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lapping of reinforcement in beams and columns

 
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k.gangadharan
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PostPosted: Mon Mar 09, 2009 4:07 pm    Post subject: lapping of reinforcement in beams and columns Reply with quote

dear sefians,
I have a  very practical field problem to practising Structural engineers.
In beams & columns when the % of reinforcement is very large( of course within the maximum limit) and esp. when we use large diameter bars like 25 & 32 mm dia bars, the space between the rods is very minimum and when we want to lap the rods there will be no spaces for easy & smooth flow of concrete between the rods at the lapping places.
To avoid congestion of rods at lap locations, we can either use welding of rods or use mechanical splices.Even when we use mechanical splices the diameter of the mech. splices will be more than the dia. of the rods and there won't be enough spaces between splices for easy and smooth flow of concrete. If anybody has used splices, then they can understand the space avilable between the splice junctions. I am referring to a case where the reinforcement is very close with min gap bet: rods
In such circumstances the other alternative is welding for extension of rods.
We have gas welding and electric arc welding ;and when welding is resorted,a large amount of heat is generated .
My question is: 1. by this very high temperature the the composition of the steel and its strength will be affected or not?
2:What type of welding rods are used for welding high strength bars of
Fe 415 or Fe500 or higher  strength bars as there are different type of welding rods available in the market ?.
There is no guidance regarding the type of welding bars to be used for renforcing bars.
Professional engineers with practical experience can give their expert opinion  and advice in this matter,
There are some guidance in the IRC codes ; but they are not very specific in details.
with regards
K.Gangadharan
structural engineer
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P.K.Mallick
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PostPosted: Mon Mar 09, 2009 5:23 pm    Post subject: Reply with quote

Please try vertical lap instead of horizontal lap. Vertical lap: reinforcement is kinked and placed over other reinforcement in lapped position. A small metalic U clip is used to keep them position. Horizontal lap: Lapped bars are placed side by side thereby resulting in reduction in space between reinforcements.
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kamleshpatel
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PostPosted: Mon Mar 09, 2009 6:20 pm    Post subject: Reply with quote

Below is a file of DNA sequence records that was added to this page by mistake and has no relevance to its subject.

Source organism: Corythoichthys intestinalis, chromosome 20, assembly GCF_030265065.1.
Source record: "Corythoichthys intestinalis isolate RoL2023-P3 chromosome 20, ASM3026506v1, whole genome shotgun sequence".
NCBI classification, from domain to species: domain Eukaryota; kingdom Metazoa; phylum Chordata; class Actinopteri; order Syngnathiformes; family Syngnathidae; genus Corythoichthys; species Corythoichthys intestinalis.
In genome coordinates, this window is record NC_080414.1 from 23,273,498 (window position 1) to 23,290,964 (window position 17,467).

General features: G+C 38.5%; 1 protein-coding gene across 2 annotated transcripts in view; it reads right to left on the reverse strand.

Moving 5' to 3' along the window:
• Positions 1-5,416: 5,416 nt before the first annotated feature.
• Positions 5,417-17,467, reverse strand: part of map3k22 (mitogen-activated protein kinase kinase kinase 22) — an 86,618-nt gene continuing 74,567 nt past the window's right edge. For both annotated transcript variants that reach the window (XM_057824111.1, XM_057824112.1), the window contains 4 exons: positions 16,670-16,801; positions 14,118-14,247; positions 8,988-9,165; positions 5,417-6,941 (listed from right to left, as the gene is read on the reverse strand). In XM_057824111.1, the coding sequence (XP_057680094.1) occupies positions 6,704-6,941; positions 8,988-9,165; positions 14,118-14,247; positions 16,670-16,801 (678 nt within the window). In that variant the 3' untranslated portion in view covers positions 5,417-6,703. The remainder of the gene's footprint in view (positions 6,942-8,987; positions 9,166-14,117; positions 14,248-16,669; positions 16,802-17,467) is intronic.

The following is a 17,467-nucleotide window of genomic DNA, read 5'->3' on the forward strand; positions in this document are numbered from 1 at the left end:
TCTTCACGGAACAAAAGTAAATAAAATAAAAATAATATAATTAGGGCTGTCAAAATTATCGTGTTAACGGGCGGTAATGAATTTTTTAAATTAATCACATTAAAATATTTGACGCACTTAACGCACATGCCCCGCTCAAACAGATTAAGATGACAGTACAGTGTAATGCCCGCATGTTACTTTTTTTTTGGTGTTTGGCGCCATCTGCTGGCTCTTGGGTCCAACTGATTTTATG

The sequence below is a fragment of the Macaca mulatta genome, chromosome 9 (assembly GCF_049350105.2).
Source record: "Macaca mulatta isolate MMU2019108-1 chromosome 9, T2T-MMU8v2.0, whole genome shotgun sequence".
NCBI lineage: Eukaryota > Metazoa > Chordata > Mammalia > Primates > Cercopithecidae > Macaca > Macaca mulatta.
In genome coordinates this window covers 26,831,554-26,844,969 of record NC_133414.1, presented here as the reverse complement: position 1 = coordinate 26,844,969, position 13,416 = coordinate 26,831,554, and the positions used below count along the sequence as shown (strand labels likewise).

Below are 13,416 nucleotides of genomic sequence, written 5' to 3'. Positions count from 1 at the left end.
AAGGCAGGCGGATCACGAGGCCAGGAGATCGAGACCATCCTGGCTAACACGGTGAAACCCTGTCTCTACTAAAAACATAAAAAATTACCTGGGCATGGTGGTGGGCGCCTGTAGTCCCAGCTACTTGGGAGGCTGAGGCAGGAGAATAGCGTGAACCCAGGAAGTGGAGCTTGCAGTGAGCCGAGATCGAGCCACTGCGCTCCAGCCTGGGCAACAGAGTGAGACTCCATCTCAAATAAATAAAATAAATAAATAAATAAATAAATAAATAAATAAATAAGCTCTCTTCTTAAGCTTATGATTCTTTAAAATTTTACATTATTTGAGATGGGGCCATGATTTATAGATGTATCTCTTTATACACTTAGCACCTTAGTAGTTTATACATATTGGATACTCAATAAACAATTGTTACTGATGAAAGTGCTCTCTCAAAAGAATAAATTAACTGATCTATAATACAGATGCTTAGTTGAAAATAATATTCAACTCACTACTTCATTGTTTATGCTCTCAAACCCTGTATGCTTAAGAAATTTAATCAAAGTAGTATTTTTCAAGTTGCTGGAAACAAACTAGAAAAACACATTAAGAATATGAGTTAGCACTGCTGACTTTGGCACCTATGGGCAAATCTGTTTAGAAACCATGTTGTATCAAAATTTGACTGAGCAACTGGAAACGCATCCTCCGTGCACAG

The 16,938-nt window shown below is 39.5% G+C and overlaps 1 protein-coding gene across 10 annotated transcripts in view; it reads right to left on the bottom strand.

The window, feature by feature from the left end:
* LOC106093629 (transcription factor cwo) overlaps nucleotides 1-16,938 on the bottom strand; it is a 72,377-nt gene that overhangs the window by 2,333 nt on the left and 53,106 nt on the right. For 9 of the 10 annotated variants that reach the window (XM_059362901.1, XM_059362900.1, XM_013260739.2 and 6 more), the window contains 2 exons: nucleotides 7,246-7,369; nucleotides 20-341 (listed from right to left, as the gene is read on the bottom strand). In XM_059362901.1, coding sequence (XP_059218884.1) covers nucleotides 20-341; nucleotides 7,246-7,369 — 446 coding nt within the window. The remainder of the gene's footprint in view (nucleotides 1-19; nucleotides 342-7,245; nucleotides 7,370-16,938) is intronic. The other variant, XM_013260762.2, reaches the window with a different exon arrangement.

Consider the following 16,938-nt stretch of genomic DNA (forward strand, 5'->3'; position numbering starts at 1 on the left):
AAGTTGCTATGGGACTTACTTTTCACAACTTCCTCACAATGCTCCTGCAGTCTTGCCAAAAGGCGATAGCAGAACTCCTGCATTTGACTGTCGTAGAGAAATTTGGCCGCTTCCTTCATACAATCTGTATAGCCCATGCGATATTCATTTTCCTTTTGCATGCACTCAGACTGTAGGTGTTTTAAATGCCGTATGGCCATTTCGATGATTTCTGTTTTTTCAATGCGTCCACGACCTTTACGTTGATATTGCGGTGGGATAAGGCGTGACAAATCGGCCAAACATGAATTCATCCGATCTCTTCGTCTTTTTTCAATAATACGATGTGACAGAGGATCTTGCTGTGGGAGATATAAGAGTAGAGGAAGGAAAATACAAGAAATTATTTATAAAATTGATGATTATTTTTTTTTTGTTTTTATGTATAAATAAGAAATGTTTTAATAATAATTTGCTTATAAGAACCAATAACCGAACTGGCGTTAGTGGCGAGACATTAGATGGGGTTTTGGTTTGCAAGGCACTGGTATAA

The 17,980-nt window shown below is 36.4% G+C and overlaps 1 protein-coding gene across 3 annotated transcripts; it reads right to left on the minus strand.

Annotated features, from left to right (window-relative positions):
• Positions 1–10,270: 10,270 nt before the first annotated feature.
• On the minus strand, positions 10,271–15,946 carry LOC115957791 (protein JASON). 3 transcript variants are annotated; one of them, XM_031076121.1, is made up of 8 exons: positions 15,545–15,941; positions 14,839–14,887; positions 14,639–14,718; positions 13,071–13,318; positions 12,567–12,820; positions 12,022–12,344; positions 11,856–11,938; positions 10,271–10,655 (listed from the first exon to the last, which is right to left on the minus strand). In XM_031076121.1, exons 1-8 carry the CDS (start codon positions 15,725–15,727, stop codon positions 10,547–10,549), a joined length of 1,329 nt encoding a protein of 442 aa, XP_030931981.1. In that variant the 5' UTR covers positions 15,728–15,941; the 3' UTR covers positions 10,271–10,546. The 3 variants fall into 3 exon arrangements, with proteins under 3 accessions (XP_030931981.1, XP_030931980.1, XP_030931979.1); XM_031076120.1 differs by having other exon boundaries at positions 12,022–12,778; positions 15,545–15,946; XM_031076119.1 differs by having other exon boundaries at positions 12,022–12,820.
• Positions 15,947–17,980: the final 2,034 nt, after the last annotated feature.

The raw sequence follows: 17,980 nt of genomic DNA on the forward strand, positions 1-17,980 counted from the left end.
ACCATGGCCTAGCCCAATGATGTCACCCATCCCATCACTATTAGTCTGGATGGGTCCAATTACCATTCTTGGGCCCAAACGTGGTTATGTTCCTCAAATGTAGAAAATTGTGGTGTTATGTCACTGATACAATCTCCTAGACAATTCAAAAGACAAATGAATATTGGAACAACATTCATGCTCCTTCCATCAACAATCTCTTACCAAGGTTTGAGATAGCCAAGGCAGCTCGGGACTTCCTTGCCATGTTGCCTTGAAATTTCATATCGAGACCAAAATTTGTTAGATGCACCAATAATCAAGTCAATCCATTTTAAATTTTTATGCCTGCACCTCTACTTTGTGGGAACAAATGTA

Dear Mr. Malick/Gangadharan

Vertical lap is not useful when there are more than one layers of reinforcement in both directions. In such cases the distace between the layers is increases and effective depth decreases, which again requires more reinforcement.

Many times, I use the staggered laps, which serves the purpose. Similarly Mechnical splices can be staggered to avoid congestion.

Best Regards,
K Patel
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P.K.Mallick
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PostPosted: Tue Mar 10, 2009 1:54 am    Post subject: Reply with quote

Look for


ANSI/AWS D1.4/D1.4M:2005
Structural Welding Code - Reinforced Steel, Includes Errata
Edition: 6th
American Welding Society / 08-Jul-2005 / 84 pages
ISBN: 0871710048


The review of this code says:
This code covers the requirements for welding reinforcing steel in most reinforced concrete applications. It contains a body of rules for the regulations of welding reinforcing steel and provides suitable acceptance criteria for such welds.

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Dr. N. Subramanian
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PostPosted: Tue Mar 10, 2009 2:01 pm    Post subject: lapping of reinforcement in beams and columns Reply with quote

Dear Mr. Malick/ Mr. Gangadharan,

As suggested by Mr. Patel, we should strive for staggered splicing. IS code also suggests that no more than 50% of reinforcements should be spliced. It also states that if more than 50% bars are spliced, length of lap should be increased and/or closely spaced stirrups should be used along the length of splice.(Cl. 26.2.5). It also says lap splices should not be used for bars larger than 32mm and bars larger than 32 mm shall be welded or mechanically spliced(I think 36 mm was changed to 32 mm in an amendment to the code).

Someone raised the question of welding. I am quoting below the details from ACI code